Culture has become a legitimate concern and part of the basic conceptual toolkit in much of contemporary organization theory. This article historically traces the contested place of culture in organization theory—from acultural rationalist theorizing at the turn of the twentieth century; to the accidental “discovery” of shop floor culture by human relations scholars in the 1920s; to mid-twentieth-century explorations of

  4. Material Cultural Macroevolution

    Microsoft Academic Search

    Niles Eldredge

    Defining “evolution” simply as the fate of transmissible information allows comparisons to be drawn between the domains of\\u000a biological and material cultural evolution. “Genes” are real corporeal information-bearing entities, whereas “memes” are particles\\u000a of information known only from specifiable bits of cultural phenomena—including material culture.\\u000a \\u000a Genetically based information transfer is vertical in all but bacterial and certain plant clades; in

  5. Building a winning culture

    Microsoft Academic Search

    Paul Rogers; Paul Meehan

    2007-01-01

    Purpose – The article seeks to show that companies should and can build winning cultures. Design\\/methodology\\/approach – A total of 365 companies in Europe, Asia and North America were surveyed for links between financial out-performance and winning culture. Three dozen high performers were analyzed in in-depth case studies; one from each region that has transformed its culture is presented. Findings

  6. Cultivating Cultural Appreciation.

    ERIC Educational Resources Information Center

    Esprivalo, Pamela Sue; Forney, Scott

    2001-01-01

    Presents an activity that addresses cultural differences and diversity through ethnobotany. Offers a multicultural framework designed to develop concepts about plant characteristics and taxonomy. (ASK)

  7. Do invertebrates have culture?

    PubMed Central

    Blanchet, Simon; Mery, Frédérick; Wagner, Richard H

    2010-01-01

    A recent paper in Current Biology1 showed for the first time that female invertebrates (Drosophila melanogaster) can perform mate choice copying. Here, we discuss how female mating preferences in this species may be transmitted culturally. If culture occurs in invertebrates, it may be a relatively ancient evolutionary process that may have contributed to the evolution of many different taxa. This would considerably broaden the taxonomic range of cultural processes and suggest the need to include cultural inheritance in all animals into the general theory of evolution.2–4 PMID:20798812

  8. Sorghum anther culture 

    E-print Network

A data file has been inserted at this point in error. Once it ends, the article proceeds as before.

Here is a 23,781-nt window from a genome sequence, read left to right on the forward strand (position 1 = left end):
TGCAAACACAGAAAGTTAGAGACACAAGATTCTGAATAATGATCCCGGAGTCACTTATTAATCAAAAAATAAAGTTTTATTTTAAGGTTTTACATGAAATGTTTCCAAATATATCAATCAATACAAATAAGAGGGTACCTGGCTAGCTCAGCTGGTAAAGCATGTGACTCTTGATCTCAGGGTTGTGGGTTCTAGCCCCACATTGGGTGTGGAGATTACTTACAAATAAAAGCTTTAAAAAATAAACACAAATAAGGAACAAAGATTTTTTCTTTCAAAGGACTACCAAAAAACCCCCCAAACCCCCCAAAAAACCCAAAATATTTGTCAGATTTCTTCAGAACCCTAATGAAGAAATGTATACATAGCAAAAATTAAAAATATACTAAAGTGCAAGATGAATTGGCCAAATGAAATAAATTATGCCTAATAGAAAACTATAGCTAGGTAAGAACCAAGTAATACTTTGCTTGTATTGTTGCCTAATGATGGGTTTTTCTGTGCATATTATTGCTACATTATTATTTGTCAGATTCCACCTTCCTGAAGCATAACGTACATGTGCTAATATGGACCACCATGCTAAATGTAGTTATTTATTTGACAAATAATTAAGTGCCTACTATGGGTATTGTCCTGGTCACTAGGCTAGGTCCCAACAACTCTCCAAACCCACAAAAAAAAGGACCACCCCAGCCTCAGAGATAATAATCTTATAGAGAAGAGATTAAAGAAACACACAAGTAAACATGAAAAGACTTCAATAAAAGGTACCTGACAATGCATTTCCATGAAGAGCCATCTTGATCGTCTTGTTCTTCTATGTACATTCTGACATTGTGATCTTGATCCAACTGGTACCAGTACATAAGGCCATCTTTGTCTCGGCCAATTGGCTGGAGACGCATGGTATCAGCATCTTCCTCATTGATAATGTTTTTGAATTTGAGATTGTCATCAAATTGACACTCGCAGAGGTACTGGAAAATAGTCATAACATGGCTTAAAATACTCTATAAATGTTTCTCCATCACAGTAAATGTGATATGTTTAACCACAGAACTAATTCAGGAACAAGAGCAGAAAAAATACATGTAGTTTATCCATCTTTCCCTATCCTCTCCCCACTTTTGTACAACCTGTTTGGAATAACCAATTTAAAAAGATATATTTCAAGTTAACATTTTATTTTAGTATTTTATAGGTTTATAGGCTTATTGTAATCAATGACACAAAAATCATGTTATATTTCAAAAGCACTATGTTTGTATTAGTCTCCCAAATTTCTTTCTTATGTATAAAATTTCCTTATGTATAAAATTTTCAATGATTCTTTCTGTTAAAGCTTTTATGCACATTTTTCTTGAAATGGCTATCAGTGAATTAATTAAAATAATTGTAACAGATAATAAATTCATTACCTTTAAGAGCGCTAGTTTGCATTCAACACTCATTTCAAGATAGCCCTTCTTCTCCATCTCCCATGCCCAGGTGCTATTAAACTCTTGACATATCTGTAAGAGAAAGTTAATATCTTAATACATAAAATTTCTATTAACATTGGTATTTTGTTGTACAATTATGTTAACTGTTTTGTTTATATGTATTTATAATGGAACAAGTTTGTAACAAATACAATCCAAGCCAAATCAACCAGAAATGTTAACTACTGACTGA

Caulkins, Charles Daniel

    1978-01-01

    -D also appeared to enhance artier survival, as well as, high levels of sucrose (1G-12, v). Giber addenda such as pyridoxine. HC1, nicotinic acid, qlycine, yeast extract, coconut milk, seed extract, activated char oal, seri nc and g'l utami ne did... culture. The effect of 2, 6, 10 and 12K sucrose levels on sorghum anthers in culture. The effect of yeast extract on sorghum anthers in culture . 22 23 Comparison of kinetin and coconut milk as cyto- kinin sources for sorghum anther culture...

  9. Culture and complementary therapies.

    PubMed

    Engebretson, Joan

    2002-11-01

    Complementary therapies are becoming increasingly popular in cultures dominated by biomedicine. Modalities are often extracted from various healing systems and cultural contexts and integrated into health care, expanding the focus from treatment of disease to the promotion of health. The cultural aspects of biomedicine are presented and compared and contrasted with other healing systems. Three healing systems; traditional Chinese medicine, Yoga, with roots in Ayurvedic medicine and Shamanic healing illustrate these fundamental differences in approaches to healing. A reverse example of isolating one healing intervention from biomedicine and interpreting it through other cultural lenses is presented. Implications are drawn for practice and research. PMID:12463606

  10. Darwinism and cultural change

    PubMed Central

    Godfrey-Smith, Peter

    2012-01-01

    Evolutionary models of cultural change have acquired an important role in attempts to explain the course of human evolution, especially our specialization in knowledge-gathering and intelligent control of environments. In both biological and cultural change, different patterns of explanation become relevant at different ‘grains’ of analysis and in contexts associated with different explanatory targets. Existing treatments of the evolutionary approach to culture, both positive and negative, underestimate the importance of these distinctions. Close attention to grain of analysis motivates distinctions between three possible modes of cultural evolution, each associated with different empirical assumptions and explanatory roles. PMID:22734059

  11. Suppression of Eis and expression of Wag31 and GroES in Mycobacterium tuberculosis cytosol under anaerobic culture conditions.

    PubMed

    Maurya, Vineet K; Singh, Kavita; Sinha, Sudhir

    2014-08-01